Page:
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Board of Pharmacy

Legislative Updates

Legislative Updates:Current through July 31, 2014

If you wish to review any of the following Public Chapters in their entirety, please visit:

Public Chapter 949
This act allows for initial licensure applications to be accepted online. Currently, renewing licenses is already available online.  This also makes available to the public annual inspections of health care facilities and pharmacies, similar to how nursing home inspections are already available. 

Public Chapter 622
Current law requires that, prior to writing a script for an opiate or benzodiazepine; a practitioner must check the database for their patient.  This act allows that patient’s profile to be placed in their medical record, which is subject to HIPAA.  This further allows the Department of Health to make available upon request aggregate, de-identified data from the CSMD. 

Public Chapter 623
Naloxone is an opioid antagonist designed to stop the effects of an opiate related overdose.  This act allows a licensed healthcare practitioner to prescribe naloxone to a person at risk of having an opiate related overdose, or a family member or friend of the at-risk individual.  It further requires training in administration of naloxone prior to the drug being prescribed.  Civil immunity is provided for both the prescribing practitioner and the individual administering naloxone.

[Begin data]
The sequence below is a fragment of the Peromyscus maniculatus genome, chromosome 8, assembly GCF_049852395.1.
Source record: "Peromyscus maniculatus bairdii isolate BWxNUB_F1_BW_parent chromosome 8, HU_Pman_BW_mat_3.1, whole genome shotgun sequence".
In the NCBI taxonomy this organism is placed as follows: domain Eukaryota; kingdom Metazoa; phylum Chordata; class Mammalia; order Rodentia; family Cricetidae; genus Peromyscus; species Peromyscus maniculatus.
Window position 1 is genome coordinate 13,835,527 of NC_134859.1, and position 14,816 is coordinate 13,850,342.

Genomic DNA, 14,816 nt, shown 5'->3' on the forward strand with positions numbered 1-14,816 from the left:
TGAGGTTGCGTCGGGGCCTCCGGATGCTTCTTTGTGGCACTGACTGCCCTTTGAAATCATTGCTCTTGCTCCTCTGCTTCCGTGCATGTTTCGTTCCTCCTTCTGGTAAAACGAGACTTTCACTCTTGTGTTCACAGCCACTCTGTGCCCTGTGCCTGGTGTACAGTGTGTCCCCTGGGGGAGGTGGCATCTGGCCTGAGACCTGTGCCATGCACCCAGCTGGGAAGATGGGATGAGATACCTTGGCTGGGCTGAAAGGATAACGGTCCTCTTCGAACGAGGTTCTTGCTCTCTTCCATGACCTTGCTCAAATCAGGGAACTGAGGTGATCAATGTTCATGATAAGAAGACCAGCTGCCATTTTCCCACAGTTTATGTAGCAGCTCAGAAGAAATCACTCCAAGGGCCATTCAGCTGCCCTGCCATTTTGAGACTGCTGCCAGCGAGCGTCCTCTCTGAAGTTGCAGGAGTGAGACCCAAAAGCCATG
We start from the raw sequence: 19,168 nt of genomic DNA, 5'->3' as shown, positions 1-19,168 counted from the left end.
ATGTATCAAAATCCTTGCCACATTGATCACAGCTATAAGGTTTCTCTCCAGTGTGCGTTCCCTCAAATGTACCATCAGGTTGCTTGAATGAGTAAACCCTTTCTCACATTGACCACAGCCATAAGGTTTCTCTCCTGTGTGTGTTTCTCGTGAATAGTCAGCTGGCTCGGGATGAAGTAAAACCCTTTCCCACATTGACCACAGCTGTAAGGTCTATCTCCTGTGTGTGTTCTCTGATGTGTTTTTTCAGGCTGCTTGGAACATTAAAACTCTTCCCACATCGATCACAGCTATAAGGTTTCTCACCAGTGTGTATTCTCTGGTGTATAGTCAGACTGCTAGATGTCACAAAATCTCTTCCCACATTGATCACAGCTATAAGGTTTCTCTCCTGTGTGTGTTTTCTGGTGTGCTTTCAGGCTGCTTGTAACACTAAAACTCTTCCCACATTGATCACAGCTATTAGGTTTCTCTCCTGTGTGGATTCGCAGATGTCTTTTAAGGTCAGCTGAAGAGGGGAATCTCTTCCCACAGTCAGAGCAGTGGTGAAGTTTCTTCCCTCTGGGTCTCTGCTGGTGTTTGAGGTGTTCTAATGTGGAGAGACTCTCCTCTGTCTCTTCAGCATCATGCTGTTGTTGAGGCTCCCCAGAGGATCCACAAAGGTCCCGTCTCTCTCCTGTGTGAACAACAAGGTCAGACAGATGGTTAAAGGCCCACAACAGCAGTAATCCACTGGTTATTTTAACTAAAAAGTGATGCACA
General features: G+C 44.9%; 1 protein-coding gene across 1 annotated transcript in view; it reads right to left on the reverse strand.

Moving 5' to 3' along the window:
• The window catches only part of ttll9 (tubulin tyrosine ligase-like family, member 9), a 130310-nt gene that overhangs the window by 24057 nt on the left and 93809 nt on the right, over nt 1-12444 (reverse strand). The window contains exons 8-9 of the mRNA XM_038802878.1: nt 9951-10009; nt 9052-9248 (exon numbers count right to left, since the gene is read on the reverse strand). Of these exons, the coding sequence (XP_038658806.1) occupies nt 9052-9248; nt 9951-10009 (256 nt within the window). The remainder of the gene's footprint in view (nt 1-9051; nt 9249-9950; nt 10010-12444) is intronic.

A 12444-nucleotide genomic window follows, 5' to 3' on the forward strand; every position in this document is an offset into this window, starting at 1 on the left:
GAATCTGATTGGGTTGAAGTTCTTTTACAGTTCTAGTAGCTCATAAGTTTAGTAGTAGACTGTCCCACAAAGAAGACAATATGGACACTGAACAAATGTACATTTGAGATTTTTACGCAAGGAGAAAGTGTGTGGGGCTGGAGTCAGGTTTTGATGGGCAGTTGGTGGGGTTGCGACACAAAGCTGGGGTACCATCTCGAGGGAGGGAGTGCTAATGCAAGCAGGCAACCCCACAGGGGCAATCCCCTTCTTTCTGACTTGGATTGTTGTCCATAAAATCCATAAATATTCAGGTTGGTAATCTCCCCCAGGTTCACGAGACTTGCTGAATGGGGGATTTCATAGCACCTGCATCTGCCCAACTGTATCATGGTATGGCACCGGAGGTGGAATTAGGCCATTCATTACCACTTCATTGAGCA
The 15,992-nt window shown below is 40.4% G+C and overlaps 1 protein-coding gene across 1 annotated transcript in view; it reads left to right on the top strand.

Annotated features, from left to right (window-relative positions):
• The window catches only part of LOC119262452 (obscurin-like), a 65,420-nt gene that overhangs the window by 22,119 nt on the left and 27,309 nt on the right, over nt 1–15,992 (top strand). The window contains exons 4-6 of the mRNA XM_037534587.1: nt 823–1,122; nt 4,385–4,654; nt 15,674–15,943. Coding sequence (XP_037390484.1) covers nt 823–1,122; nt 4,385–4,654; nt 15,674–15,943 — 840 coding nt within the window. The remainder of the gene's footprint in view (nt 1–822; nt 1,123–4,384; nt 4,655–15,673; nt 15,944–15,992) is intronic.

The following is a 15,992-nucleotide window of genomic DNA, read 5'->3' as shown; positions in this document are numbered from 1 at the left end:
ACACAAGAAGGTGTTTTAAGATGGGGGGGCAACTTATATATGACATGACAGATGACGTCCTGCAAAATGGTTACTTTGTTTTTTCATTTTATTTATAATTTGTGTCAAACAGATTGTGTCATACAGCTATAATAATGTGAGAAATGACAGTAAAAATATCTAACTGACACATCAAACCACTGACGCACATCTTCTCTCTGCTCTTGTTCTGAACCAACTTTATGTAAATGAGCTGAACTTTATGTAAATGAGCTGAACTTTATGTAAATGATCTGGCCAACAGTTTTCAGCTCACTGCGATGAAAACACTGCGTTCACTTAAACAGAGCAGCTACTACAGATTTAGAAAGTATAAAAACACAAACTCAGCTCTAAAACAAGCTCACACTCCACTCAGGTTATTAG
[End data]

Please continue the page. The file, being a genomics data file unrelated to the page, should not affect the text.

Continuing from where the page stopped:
Public Chapter 585
This legislation allows the Commissioner of Health to set the pharmacy formulary for medications that are issued from local health departments.  It allows input from the Board of Pharmacy on the medications to be listed. This will streamline the process and allow for more prompt changes to the formulary.
Public Chapter 763
This act revises delinquent privilege tax provisions that would require the Department of Revenue to notify the licensee that failure to cure the delinquency or deficiency prior to their licensure renewal date can result in renewal abeyance.  For purposes of the bill, “cure” means payment in full, entering into an agreed payment plan, or abatement of tax liability.  Licensing boards will be provided monthly with list of licensees who are delinquent 90 days or more and boards may not process licensure renewal. 

Public Chapter 906